Q. After receiving tattoo, should I be concerned about HIV infection?

Answered by
Dr. Jyotisterna Mittal
and medically reviewed by iCliniq medical review team.

Hi doctor,

I received a tattoo recently. The artist used a new needle, a new tune and a new ink pot. The ink was poured directly into the ink pot from a larger bottle, and he throws the ink out after each tattoo. He did not clean the gun grip. He did clean my arm before the tattoo was applied and again when he was finished, along with various points throughout the tattoo. He did have me lay down on a sheet which he washes between clients. He continuously applied Vaseline to my skin throughout the tattoo, which had already been used for another client. From any of the above, is there a risk for HIV? Even though the needle was new, is there any chance of infection from the gun grip or Vaseline or even anywhere else in the process? Around 4 days later, I had extreme fatigue, nasal congestion, muscle aches and weakness in my lower legs. After 9 days, the fatigue went away, but the nasal congestion and muscle ache stayed. After 15 days, the muscle aches switched to the upper portion of my legs and I started getting pain in my neck. At the time, I had on and off sore throat and headache. I have not had any fever. Is there any reason to be concerned over a possible HIV infection here? My mono test and CBC came back normal after 20 days. I have been very stressed and worried. I really appreciate any advice on this matter. Thank you so much for your time and help.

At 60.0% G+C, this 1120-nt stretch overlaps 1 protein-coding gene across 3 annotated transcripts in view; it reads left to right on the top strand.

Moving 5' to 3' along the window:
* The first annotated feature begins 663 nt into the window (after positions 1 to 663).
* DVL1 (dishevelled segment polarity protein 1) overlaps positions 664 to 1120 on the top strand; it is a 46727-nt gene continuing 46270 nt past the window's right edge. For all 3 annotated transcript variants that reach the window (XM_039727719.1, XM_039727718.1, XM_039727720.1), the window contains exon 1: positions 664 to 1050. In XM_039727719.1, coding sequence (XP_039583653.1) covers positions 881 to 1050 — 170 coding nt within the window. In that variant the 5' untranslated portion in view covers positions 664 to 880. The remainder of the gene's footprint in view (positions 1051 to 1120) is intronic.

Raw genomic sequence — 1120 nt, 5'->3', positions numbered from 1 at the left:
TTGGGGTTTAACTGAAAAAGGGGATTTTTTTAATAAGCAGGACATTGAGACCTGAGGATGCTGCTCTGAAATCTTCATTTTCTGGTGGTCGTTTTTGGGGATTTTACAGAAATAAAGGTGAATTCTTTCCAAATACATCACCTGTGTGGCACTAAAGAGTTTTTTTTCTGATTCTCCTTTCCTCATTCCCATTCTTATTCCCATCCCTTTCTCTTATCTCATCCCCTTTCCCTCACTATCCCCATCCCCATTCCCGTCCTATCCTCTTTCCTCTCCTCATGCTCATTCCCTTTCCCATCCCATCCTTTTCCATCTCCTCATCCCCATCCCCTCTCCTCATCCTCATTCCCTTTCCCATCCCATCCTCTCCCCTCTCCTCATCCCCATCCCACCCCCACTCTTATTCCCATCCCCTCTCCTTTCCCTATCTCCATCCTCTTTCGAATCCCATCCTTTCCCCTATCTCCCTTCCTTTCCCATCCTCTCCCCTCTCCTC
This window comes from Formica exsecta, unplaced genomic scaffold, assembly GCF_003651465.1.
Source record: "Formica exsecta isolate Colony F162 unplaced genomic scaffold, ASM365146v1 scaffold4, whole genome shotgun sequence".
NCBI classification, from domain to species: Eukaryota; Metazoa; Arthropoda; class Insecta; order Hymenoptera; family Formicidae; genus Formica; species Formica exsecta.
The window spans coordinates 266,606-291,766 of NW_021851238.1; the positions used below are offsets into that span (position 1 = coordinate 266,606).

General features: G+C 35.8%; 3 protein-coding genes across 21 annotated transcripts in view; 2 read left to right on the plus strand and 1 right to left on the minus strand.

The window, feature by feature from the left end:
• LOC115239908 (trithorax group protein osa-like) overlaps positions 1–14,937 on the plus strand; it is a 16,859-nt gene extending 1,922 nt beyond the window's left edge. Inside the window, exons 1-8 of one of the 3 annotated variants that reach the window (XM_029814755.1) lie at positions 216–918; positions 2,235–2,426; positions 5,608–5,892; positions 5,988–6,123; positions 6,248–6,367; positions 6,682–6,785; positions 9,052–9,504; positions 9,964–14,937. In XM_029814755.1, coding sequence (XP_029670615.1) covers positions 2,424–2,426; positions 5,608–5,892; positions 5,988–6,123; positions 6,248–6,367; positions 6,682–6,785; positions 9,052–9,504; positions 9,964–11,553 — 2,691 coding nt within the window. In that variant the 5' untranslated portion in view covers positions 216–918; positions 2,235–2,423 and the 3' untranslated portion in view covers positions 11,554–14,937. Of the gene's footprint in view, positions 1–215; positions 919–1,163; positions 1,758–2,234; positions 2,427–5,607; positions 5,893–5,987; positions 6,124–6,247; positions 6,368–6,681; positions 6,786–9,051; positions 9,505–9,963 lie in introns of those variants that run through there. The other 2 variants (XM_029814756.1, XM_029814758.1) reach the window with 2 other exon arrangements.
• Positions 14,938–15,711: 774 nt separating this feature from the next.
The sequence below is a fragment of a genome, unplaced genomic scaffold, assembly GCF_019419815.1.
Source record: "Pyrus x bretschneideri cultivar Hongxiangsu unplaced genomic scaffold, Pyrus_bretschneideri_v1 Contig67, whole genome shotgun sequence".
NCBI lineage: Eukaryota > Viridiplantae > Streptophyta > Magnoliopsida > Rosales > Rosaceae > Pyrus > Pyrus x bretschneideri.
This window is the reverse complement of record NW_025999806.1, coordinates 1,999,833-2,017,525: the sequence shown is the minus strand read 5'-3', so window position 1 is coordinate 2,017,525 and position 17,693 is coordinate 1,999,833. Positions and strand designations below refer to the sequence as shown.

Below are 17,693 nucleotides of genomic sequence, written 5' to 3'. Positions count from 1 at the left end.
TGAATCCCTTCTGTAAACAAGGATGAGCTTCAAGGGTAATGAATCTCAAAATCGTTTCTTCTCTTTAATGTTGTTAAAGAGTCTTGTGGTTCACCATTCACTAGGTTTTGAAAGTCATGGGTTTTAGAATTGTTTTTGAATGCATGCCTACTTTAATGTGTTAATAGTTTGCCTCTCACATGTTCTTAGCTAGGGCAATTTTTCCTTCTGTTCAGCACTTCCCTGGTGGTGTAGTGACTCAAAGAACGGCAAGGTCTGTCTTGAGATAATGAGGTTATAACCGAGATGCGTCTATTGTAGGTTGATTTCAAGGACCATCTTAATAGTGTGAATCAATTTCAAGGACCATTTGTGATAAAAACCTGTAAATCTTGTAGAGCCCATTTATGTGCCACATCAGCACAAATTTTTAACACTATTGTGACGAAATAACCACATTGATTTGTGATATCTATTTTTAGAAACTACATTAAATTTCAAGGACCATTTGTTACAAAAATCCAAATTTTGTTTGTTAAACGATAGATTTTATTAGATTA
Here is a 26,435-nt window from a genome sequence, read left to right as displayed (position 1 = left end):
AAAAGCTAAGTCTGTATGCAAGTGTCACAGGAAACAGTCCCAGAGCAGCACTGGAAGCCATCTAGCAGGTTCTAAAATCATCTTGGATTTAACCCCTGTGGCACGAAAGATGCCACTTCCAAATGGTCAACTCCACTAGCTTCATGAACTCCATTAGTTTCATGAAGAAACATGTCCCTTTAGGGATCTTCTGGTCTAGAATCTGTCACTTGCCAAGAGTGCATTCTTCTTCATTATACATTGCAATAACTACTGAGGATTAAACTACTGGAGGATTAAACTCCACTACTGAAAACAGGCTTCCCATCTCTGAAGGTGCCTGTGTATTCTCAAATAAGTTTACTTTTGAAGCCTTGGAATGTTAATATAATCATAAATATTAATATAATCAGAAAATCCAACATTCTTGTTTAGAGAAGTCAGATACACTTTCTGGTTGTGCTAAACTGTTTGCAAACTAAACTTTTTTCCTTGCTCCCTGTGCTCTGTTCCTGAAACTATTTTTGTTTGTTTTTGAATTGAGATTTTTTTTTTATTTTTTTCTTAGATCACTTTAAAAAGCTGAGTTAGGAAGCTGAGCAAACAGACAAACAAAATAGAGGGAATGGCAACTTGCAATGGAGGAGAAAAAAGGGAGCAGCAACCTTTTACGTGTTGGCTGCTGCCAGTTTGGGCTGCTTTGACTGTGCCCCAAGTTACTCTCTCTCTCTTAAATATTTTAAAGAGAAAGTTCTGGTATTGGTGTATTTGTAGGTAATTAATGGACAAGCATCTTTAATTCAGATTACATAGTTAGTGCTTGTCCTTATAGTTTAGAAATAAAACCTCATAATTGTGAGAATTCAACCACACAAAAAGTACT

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Dr. Jyotisterna Mittal

Cosmetology Dermatology HIV/AIDS Specialist Venereology


Welcome to icliniq.com.

 I have read your query in detail and do understand your concern.

  • The conditions you have mentioned are not the risk factors for acquiring an HIV infection.
  • The risk is there only if a drop of some HIV positive person's blood from the gun was transferred directly into your skin while tattooing.
  • Even then, there is 3/1000 chances of you getting HIV from that drop of blood. So, the probability of this happening is almost negligible.
  • Though HIV testing is not needed in your case, but to relieve yourself from the associated anxiety, you may get an ELISA (enzyme-linked immunosorbent assay) for HIV test done after 12 weeks of possible exposure.
  • The symptoms you have described are non-specific symptoms, which can also be seen without any underlying cause and not indicative of HIV infection.

For further doubts consult a HIV AIDS specialist online --> https://www.icliniq.com/ask-a-doctor-online/HIV-AIDS-specialist

Also Read Answers From: Tattooing Hiv Infection Elisa Test

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